Monday, 17 March 2014

The fear of death and the idea of reincarnation

Big JuJu today. Bit chewy - I'll do my best.

People are/may be filled with dread by the idea of the end of the self, "me," "I," at death. Can the idea of reincarnation help with this fear? 

A few takes:

1) The classic Hindu/Buddhist-derived concept: we have souls; when our bodies die, our souls take off, and re-enter the cycle of life, to be reborn as another creature. We can't remember our previous life or lives (well, a few people say they can...)

But that's no good, is it? Jane Ordinary might say "It still means the end of 'me.' There's no continuity. I might see it as a way of urging me to live a more ethical life, if I believe in a causal, 'karmic' relationship between my behaviour now and my next reincarnation.

But when I'm a mayfly I won't have any connection to the current 'me.' So I still dread the death of my self.

 2) The whole thing is a rather wonderful myth, a longing for some kind of cosmic justice. 

The myth says "Jane Ordinary, you were once a dung beetle, then a tern, then warrior, then a teacher, and now you are enlightened and virtuous? You can step off the wheel of reincarnation and fuse with the eternal." H'mm. "But," says Jane, "that's nothing to do with this 'self' that doesn't want to end. And what if I don't think I've got a soul?"

3) In one sense, we are reincarnated. The matter of which our bodies are made is not eliminated, it's simply re-arranged, with atoms and molecules being, er, redistributed.

 "Gee, thanks," says Jane, "I find that no help at ALL."

4) Step forward Alan Watts. In "Cloud-Hidden, Whereabouts Unknown" there is an essay called "The Reality of Reincarnation." I couldn't possibly outline here (or anywhere else) such a sophisticated line of thought, but here are a couple of very crude versions of points he makes, in that essay and elsewhere*:

  1. It only feels that "I" am a separate thing from the rest of the universe, but "I" is not a thing, it is a set of vibrations, a pattern of movements (atomic particles, molecules, cells...) just as a river isn't a piece of water you can isolate and say 'that is the essential river.' The flowing of water in a channel is a river, ever changing. "I" is a process, continually changing.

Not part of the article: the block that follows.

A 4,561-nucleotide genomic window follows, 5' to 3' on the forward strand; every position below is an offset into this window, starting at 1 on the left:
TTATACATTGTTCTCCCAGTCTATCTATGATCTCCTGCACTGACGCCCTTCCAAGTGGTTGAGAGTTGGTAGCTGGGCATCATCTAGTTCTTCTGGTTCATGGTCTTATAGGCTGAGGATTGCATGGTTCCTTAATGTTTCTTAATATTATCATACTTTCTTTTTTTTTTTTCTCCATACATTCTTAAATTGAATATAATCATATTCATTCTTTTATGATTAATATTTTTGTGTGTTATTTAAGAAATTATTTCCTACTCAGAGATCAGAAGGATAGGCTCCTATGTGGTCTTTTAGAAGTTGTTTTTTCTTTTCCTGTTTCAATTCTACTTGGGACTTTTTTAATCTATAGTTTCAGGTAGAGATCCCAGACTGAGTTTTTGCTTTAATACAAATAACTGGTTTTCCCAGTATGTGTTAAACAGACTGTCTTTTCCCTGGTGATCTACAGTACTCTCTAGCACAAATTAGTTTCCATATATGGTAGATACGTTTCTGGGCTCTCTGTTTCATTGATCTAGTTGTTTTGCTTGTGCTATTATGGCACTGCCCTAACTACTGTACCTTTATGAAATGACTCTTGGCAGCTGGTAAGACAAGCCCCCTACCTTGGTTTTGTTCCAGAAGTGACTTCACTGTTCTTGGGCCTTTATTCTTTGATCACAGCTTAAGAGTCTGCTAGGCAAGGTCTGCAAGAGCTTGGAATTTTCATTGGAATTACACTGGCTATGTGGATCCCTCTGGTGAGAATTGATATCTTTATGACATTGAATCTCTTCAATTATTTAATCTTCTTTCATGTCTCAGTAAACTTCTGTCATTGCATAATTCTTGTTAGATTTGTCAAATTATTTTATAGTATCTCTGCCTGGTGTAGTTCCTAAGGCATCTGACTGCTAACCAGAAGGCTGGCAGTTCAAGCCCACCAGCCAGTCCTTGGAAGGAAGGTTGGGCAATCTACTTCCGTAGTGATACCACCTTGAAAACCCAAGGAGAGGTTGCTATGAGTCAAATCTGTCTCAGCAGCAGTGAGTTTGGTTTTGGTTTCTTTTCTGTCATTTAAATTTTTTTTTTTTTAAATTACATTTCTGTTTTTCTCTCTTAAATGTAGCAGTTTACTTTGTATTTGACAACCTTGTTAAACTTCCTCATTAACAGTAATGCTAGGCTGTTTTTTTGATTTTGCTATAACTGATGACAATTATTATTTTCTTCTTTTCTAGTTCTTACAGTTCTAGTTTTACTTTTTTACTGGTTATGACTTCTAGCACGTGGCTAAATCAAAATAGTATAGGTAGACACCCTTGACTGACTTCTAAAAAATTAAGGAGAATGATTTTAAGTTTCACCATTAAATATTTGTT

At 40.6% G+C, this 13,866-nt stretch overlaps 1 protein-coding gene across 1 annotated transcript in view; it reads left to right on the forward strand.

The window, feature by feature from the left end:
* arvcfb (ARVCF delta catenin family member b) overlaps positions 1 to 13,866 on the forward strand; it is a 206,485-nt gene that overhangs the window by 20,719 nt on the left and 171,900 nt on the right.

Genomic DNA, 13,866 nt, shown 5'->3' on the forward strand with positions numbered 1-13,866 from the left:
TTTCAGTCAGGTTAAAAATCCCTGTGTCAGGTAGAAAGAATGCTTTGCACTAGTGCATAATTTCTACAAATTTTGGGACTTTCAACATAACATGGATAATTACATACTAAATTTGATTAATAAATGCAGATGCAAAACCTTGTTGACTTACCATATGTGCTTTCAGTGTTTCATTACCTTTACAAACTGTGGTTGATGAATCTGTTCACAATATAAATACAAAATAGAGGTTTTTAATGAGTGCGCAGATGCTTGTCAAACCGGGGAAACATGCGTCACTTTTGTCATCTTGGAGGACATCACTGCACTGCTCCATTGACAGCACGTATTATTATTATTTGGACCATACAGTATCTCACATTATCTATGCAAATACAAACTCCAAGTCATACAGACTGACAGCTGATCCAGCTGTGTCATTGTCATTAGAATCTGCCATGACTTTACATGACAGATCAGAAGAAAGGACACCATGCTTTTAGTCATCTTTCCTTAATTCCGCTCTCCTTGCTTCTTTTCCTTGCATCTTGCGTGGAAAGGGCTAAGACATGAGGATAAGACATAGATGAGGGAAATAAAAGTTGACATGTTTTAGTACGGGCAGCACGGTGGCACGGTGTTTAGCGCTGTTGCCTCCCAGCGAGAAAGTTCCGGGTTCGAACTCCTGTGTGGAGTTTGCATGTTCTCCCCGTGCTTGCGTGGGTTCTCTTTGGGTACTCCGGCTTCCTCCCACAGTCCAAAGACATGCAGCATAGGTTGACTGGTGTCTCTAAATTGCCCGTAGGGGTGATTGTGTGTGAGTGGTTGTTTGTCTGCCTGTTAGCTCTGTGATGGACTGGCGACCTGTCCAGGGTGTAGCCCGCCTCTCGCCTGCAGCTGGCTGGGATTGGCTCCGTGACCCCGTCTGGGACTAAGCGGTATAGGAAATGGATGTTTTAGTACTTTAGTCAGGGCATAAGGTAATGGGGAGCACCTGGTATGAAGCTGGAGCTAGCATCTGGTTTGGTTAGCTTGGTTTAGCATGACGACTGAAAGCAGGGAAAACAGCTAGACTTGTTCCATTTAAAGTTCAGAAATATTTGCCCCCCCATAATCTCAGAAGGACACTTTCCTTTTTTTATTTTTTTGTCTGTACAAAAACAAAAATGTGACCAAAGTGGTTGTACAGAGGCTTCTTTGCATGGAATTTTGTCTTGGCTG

2. If that's so, then I am the same as the universe; the universe peoples like a tree leaves or a river flows. I am not part of the universe; I am the same thing as the universe, which existed before "I" did, and will continue after "I" end.

So, Jane Ordinary, try looking down the other end of the telescope. If you don't believe in the traditional Hindu/Buddhist version of reincarnation, or any New Age version thereof, then work (via reading and meditation or contemplation) on your perception of yourself; on what you feel yourself, your "I" to be. 

This may not be a matter of logical thought alone. Someone somewhere (Lawrence Durrell?) wrote that (this kind of) "truth is a matter of direct apprehension; you canot climb a ladder of concepts to it." But the path to apprehension may come through perfectly rational thought and reading. 

Jane, maybe you could try letting go of reincarnation as a lifebelt on which you can prolong "Jane." Let go of what you currently think "I" is, what your self feels like, and maybe your sense of dread will lessen. "Jane" is a manifestation of something more than just "Jane."

Maybe you will feel that the pulse that you are now has always been and always will be. The water molecules in the river run into the sea, evaporate, rain, becomes river. Our planet "peoples" just as it "rivers." Our universe "planets." 

Once your sense of "I" relaxes its grip on your states of mind, you will, I hope, no longer fear so much the death of "I, Jane Ordinary."You may be able to accept the end of that transitory, constantly re-made and necessary social construct we call "me."

Well, it may be worth a try; and of course there are other ways of lessening the dread of personal extinction. Did I ever mention mindful meditation? I did? Oh, good.

I know all the "" above are a bit irritating, but I'm trying not to slip back into the usual unconscious assumptions about our individual identities. Which I thin are only part of our story.

*Especially in "The Book On The Taboo Against Knowing Who You Are."  

Tuesday, 11 March 2014

Letter from China: "spiritual?"

I've often skirmished with this word "spiritual;" it gets used easily and frequently. I was told, in another working life, that someone I worked with was "a spiritual man." (I thought he was devious and unreliable, just like most of us.) Bookshop shelves are sometimes labelled "mind, body, spirit." Which means you'll get astrology books next to bibles next to Dawkins. Anyway:-

There's a huge Tibetan Buddhist temple in Beijing called Yonghegong. It's full of people doing this stuff: